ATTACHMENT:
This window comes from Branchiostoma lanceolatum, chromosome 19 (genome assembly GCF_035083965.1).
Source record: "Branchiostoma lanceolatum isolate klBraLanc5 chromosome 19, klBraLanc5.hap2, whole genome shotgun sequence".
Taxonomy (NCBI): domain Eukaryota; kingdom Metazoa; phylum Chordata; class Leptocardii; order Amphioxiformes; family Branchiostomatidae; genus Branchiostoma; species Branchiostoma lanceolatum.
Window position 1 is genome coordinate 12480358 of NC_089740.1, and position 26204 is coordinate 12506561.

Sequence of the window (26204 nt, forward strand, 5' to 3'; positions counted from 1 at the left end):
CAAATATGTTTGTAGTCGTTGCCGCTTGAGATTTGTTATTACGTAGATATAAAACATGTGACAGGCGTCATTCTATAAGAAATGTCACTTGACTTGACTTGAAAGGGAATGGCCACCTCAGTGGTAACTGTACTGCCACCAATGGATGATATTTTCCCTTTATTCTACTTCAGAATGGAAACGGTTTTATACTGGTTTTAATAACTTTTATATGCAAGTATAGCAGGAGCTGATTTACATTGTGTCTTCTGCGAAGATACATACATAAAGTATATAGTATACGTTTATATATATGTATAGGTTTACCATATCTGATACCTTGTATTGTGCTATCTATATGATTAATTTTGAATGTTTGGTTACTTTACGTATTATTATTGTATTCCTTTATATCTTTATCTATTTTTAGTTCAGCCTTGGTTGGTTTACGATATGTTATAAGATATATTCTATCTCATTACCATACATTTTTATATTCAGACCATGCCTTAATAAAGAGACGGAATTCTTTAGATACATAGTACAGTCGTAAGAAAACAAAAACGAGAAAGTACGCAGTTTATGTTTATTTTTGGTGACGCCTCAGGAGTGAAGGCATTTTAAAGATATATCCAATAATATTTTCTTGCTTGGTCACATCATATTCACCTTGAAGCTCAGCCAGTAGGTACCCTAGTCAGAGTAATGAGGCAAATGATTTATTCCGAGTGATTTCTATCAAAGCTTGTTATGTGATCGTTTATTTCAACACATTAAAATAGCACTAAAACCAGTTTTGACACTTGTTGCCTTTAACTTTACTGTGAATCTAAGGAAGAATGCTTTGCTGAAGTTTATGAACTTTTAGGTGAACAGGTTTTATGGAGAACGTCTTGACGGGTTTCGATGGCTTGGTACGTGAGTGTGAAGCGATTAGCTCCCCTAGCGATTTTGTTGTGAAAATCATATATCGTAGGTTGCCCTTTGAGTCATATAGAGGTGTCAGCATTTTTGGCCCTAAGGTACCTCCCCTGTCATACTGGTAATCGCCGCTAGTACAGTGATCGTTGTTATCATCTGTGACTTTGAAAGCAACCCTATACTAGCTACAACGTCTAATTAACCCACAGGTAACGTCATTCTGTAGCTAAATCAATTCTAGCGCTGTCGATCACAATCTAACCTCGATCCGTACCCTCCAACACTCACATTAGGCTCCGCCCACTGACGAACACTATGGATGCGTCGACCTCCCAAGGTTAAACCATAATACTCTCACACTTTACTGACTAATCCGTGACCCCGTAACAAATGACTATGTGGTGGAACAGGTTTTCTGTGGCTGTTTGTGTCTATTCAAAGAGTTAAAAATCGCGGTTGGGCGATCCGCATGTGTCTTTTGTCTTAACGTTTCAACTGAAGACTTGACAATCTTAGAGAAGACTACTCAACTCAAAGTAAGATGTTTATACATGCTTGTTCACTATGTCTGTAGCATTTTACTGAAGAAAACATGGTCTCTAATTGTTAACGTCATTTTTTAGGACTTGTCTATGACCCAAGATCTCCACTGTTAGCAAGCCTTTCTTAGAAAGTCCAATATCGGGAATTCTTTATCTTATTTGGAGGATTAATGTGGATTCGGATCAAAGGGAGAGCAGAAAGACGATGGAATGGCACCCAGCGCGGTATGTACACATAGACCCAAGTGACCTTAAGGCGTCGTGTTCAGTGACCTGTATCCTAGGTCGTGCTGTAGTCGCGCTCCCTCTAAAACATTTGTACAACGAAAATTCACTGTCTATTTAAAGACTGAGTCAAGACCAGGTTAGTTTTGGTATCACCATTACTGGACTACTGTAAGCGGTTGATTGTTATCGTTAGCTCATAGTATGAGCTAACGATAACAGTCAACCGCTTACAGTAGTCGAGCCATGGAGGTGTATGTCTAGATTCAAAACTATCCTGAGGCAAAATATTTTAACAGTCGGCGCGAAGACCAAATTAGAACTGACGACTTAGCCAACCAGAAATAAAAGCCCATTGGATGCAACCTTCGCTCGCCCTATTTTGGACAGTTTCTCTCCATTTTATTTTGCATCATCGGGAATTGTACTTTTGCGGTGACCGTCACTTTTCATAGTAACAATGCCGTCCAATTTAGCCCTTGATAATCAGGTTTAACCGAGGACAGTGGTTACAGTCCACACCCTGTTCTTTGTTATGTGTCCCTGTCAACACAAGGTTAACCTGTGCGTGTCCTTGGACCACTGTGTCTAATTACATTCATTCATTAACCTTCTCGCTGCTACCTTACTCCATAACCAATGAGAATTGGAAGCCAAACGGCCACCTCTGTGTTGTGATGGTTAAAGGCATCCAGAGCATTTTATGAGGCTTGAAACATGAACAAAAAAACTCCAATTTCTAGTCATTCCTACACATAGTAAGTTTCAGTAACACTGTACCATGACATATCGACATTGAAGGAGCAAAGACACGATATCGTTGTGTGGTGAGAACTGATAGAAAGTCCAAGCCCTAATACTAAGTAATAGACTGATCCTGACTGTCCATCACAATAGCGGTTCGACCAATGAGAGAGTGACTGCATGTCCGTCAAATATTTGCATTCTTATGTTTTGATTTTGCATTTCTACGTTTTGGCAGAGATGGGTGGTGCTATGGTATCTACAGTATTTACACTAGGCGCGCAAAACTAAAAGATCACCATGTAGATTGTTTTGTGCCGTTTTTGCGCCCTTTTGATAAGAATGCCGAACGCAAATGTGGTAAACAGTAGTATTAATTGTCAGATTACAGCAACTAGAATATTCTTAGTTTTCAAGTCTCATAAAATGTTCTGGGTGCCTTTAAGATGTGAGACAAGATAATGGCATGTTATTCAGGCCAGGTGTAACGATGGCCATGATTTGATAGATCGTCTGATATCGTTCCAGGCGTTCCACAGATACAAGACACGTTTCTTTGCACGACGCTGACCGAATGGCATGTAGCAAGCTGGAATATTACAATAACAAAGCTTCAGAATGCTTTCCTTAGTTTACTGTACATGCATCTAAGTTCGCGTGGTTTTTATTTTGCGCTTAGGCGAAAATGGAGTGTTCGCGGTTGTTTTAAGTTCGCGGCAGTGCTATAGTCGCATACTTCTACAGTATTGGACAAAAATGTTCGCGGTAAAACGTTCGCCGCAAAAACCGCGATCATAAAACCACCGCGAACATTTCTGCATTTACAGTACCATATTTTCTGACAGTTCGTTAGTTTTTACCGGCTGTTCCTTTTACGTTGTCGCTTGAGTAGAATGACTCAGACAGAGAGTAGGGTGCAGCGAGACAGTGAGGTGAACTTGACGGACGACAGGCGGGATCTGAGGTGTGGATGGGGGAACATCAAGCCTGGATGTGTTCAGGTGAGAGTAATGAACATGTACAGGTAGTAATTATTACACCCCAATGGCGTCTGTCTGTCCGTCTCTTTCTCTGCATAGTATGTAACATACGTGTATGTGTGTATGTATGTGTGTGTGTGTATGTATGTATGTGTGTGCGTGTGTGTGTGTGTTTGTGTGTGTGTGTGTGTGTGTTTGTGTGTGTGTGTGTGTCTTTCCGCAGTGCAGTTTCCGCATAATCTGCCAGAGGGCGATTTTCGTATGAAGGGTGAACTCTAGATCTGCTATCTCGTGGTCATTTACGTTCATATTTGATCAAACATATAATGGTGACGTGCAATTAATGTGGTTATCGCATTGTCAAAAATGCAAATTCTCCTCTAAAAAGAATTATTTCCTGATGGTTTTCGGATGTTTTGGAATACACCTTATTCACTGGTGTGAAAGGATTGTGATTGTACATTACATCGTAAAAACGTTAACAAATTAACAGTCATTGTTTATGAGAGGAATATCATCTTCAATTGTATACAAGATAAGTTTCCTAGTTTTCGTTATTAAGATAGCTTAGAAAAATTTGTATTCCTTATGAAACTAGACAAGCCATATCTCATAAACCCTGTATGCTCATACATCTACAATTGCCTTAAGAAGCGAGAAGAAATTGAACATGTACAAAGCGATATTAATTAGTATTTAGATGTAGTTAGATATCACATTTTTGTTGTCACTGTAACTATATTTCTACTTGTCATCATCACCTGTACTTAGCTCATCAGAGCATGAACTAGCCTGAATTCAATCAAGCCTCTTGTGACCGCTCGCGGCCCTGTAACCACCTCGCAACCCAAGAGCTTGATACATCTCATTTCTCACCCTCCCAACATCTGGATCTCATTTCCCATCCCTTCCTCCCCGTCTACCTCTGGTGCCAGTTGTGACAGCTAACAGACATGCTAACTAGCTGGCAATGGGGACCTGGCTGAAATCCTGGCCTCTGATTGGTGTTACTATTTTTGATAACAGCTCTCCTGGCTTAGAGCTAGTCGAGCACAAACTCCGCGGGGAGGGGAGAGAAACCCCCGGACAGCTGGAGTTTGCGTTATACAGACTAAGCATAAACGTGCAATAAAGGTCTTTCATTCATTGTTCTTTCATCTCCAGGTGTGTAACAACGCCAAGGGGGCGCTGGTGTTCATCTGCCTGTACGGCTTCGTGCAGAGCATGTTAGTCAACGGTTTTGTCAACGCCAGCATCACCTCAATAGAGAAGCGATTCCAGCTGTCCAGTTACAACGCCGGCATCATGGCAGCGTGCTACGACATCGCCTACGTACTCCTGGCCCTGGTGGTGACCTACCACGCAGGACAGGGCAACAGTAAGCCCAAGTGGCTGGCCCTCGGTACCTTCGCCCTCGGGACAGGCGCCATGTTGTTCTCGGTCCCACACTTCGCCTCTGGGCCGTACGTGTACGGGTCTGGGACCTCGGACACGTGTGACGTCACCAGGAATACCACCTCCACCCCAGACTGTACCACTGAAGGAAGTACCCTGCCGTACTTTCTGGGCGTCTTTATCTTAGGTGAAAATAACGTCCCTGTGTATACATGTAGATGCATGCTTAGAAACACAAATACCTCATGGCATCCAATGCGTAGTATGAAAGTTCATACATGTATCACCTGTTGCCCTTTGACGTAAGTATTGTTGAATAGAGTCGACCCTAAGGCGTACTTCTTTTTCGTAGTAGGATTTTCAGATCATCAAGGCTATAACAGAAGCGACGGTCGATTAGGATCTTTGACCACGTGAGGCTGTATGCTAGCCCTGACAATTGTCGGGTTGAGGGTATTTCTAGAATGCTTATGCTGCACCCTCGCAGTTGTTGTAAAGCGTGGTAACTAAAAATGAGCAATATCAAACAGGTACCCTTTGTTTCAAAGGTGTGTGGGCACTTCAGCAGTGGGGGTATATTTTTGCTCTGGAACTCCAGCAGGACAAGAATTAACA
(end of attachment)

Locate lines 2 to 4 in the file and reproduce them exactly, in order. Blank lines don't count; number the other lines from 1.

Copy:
Source record: "Branchiostoma lanceolatum isolate klBraLanc5 chromosome 19, klBraLanc5.hap2, whole genome shotgun sequence".
Taxonomy (NCBI): domain Eukaryota; kingdom Metazoa; phylum Chordata; class Leptocardii; order Amphioxiformes; family Branchiostomatidae; genus Branchiostoma; species Branchiostoma lanceolatum.
Window position 1 is genome coordinate 12480358 of NC_089740.1, and position 26204 is coordinate 12506561.